TOP DEM SAYS ETHICS INVESTIGATION LIKELY FOR NUNES: The top Democrat on the House armed services committee said Saturday that Republican Rep. Devin Nunes is likely to face an ethics investigation over allegations he met with an ex-Ukrainian prosecutor at the center of the impeachment inquiry into President Donald Trump (Politico). “Quite likely, without question,” House Armed Services Committee chairman Rep. Adam Smith (D-Wash) said when asked by MSNBC’s Joy Reid whether Nunes (R-Calif.), the House Intelligence Committee’s top Republican and a longtime Trump ally, could be investigated. 

SEN. GRAHAM REQUESTS BIDEN RECORDS FROM STATE DEPT.: Sen. Lindsey Graham (R-S.C.) requested records from the State Department on Thursday related to then-Vice President Joe Biden’s efforts to oust a Ukrainian prosecutor in 2016 (Politico). The letter to Secretary of State Mike Pompeo comes as Republicans seeks records related to phone calls that occurred in February and March 2016 between Biden and Ukraine’s then-president, Petro Poroshenko, regarding U.S. demands that the country fire its top prosecutor. The prosecutor, Viktor Shokin, was unpopular with Western leaders, who viewed him as corrupt, and Biden was representing official U.S. policy and that of allied governments. At the time, Biden’s son Hunter held a lucrative board position with Burisma Holdings, a Ukrainian gas company. Burisma, and its owner, Mykola Zlochevsky, had faced investigative scrutiny from Shokin’s office, presenting a potential conflict of interest for Biden. 

HOUSE INTEL PANEL POSSESSES VIDEO, AUDIO FROM GUILIANI ASSOCIATE: The House Intelligence Committee is in possession of audio and video recordings and photographs provided to the committee by Lev Parnas, an associate of President Donald Trump’s personal attorney, Rudy Giuliani, who reportedly played a key role in assisting him in his efforts to investigate former Vice President Joe Biden and Ukraine, multiple sources familiar with the matter tell ABC News. The material submitted to the committee includes audio, video and photos that include Giuliani and Trump. It was unclear what the content depicts and the committees only began accessing the material last week.

General Assembly

SENATE DEMOCRATS BACK MARIJUANA DECRIMINALIZATION: Northwest Indiana next year will be bordered by two states, Illinois and Michigan, where recreational marijuana is legal for adults to use (Carden, NWI Times). Indiana's Senate Democrats plan to file legislation, when the General Assembly convenes in January, to decriminalize the possession of small amounts of marijuana. "For simple possession of minor amounts of marijuana you will not go to jail," said Senate Democratic Leader Tim Lanane, D-Anderson. "You will still be held accountable within the judicial system, but it will become an infraction and not a misdemeanor as it currently is." Lanane said under the Democrats' proposal, set to be sponsored by state Sen. Karen Tallian, D-Ogden Dunes, the process of being stopped by police for marijuana possession would be similar to getting a speeding ticket, rather than the potentially life-altering ordeal it now is.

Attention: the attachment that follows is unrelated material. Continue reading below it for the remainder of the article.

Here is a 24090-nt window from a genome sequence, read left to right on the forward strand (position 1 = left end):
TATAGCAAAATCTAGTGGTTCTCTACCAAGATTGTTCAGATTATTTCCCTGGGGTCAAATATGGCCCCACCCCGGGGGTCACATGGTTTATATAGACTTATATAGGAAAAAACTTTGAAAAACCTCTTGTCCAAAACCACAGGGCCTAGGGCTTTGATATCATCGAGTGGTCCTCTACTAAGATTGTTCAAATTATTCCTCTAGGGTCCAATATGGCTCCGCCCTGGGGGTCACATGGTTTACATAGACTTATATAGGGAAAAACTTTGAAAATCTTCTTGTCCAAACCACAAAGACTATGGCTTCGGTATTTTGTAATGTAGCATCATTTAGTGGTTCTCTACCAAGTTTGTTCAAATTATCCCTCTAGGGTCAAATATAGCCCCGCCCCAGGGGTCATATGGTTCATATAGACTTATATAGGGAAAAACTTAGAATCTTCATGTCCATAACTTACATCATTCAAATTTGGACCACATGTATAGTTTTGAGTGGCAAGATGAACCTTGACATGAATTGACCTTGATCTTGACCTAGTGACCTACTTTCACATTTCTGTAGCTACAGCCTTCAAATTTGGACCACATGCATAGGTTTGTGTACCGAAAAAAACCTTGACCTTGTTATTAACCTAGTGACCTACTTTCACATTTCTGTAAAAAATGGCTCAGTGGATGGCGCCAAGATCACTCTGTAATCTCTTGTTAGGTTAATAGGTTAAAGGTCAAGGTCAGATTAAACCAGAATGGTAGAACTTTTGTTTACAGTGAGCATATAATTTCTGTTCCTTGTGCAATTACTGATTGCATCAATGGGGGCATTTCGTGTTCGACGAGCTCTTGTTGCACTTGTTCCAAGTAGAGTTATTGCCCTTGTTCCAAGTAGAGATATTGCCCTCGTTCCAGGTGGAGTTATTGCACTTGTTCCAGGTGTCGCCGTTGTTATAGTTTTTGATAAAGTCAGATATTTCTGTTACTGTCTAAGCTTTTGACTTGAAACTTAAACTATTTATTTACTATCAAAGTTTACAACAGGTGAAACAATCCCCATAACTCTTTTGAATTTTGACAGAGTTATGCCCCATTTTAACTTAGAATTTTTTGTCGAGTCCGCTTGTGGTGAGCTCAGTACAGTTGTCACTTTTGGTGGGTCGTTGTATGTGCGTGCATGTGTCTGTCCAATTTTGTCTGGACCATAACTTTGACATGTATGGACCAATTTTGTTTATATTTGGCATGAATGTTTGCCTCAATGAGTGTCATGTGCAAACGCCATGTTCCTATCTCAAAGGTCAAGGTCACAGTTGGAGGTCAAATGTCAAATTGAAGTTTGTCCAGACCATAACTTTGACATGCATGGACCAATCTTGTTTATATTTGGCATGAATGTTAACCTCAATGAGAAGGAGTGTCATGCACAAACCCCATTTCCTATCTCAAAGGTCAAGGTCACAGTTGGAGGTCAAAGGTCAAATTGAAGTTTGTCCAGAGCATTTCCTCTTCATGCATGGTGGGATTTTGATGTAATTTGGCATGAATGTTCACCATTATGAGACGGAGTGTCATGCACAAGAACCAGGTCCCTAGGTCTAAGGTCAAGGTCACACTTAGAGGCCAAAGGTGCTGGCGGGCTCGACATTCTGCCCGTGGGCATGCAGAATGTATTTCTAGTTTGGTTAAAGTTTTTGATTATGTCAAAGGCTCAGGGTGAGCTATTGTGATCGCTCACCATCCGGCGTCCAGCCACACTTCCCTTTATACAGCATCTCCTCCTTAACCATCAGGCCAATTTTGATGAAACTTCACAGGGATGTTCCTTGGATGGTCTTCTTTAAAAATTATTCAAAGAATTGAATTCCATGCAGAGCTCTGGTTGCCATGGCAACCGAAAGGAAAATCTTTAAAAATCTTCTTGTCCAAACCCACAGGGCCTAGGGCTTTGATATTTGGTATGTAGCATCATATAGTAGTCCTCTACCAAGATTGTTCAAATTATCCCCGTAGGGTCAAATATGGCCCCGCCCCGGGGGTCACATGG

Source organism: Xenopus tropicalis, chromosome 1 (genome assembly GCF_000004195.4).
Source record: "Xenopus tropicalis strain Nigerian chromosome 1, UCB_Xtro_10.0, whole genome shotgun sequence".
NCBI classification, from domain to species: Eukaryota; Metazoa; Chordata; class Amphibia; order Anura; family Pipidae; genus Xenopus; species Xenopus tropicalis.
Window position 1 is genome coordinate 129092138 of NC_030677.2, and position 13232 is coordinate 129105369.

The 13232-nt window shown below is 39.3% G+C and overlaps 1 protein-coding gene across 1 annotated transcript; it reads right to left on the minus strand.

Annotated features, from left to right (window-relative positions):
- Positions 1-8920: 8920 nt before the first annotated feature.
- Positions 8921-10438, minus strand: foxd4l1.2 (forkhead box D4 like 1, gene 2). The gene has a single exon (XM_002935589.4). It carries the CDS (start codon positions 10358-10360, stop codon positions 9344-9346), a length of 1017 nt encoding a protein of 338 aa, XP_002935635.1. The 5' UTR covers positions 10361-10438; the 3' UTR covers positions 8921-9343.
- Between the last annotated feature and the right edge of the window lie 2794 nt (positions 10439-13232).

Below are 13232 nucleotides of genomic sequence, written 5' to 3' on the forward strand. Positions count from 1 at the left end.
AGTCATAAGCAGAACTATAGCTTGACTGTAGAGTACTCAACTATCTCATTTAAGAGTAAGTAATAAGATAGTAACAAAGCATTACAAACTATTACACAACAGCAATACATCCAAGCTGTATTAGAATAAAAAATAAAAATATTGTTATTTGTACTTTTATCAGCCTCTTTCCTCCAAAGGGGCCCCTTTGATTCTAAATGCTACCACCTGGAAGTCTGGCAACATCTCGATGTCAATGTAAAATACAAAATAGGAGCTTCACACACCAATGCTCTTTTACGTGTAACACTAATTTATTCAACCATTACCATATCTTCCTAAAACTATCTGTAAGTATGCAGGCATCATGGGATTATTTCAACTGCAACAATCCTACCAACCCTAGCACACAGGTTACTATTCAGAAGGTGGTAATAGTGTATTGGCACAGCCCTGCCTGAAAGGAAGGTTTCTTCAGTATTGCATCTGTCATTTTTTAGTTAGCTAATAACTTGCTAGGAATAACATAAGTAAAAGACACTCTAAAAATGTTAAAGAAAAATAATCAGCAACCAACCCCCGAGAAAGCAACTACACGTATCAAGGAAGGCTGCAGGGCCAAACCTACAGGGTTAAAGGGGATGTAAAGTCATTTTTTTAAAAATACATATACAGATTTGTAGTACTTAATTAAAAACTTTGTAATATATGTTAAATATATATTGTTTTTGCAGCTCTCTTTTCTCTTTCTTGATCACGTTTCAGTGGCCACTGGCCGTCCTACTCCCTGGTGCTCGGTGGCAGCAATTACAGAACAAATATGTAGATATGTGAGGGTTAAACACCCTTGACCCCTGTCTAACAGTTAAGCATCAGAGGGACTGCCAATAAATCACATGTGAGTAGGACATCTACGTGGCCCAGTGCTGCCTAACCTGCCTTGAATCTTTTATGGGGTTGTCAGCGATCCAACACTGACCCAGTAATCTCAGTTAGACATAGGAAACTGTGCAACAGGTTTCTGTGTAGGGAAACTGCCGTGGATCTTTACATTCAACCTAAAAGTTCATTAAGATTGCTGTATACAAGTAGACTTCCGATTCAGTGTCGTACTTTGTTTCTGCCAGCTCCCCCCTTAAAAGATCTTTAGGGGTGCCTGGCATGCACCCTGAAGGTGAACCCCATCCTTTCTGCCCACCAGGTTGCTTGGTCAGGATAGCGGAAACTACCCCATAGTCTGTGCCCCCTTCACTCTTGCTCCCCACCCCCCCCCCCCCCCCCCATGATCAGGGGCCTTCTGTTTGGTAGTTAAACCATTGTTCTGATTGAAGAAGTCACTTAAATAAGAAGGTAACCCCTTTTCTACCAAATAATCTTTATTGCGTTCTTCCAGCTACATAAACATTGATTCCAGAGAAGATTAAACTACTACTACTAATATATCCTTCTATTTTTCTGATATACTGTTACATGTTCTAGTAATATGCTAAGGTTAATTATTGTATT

BOSMA SUPPORTS RAISING SMOKING AGE TO 21: Indiana lawmakers are voicing support for raising the state’s legal age to buy tobacco and vaping products (Associated Press). Republican House Speaker Brian Bosma says he supports raising the age from 18 to 21, along with majority of the House Republican caucus. Bosma and others who previously blocked the move says people could serve in the military, vote and buy a gun at the age of 18. He also notes an increase in youth vaping and related deaths and illnesses. Bosma says he changed his mind because the armed services and veterans’ groups support the age change. Senate President Pro Tem Rodric Bray also supports the measures but says moves on tax increases likely won’t happen this session.

SMOKING AMONG PRIORITIES FOR CHAMBER: The state's leading business organization is calling on Hoosier lawmakers to restrict the smoking of both legal and illegal substances, as part of an effort to improve Indiana's workforce quality and workplace safety (Carden, NWI Times). Kevin Brinegar, CEO of the Indiana Chamber of Commerce, said last week it's a top priority for the influential interest group to reduce the state's smoking rate by having the General Assembly set 21, instead of 18, as the minimum age to use tobacco or vape. 

CHAMBER OPPOSES POT LEGALIZATION: Kevin Brinegar, CEO of the Indiana Chamber of Commerce, said the chamber opposes any legalization of marijuana because he claimed it leads to increased employee absenteeism and workplace injuries, and marijuana is not recognized as a legitimate medical treatment by the U.S. Food and Drug Administration (Carden, NWI Times). "It is the position of the board of the directors of the Indiana Chamber of Commerce that we oppose the legalization of recreational or medical marijuana," Brinegar said.

WOODY BURTON WON'T SEEK RE-ELECTION: A longtime Republican lawmaker who represents the Greenwood area won’t seek re-election next year (IBJ & Erdody, Indiana Lawyer). Whiteland Rep. Woody Burton, 74, announced Thursday that he will retire at the end of his current term in 2020. He has served in the Indiana House since 1988. Burton serves as the chair of the House Financial Institutions Committee and as a member of other committees, including the House Education Committee, House Judiciary Committee and the House Committee on Rules and Legislative Procedures. During his tenure at the Statehouse, Burton has helped push for property tax relief and supported legislation that allowed voters to permanently cap property taxes by passing a constitutional amendment. He’s also worked on legislation to establish bullying prevention programs in schools, increase accountability in the child welfare system and give Hoosiers the option to have an “In God We Trust” license plate with no extra cost.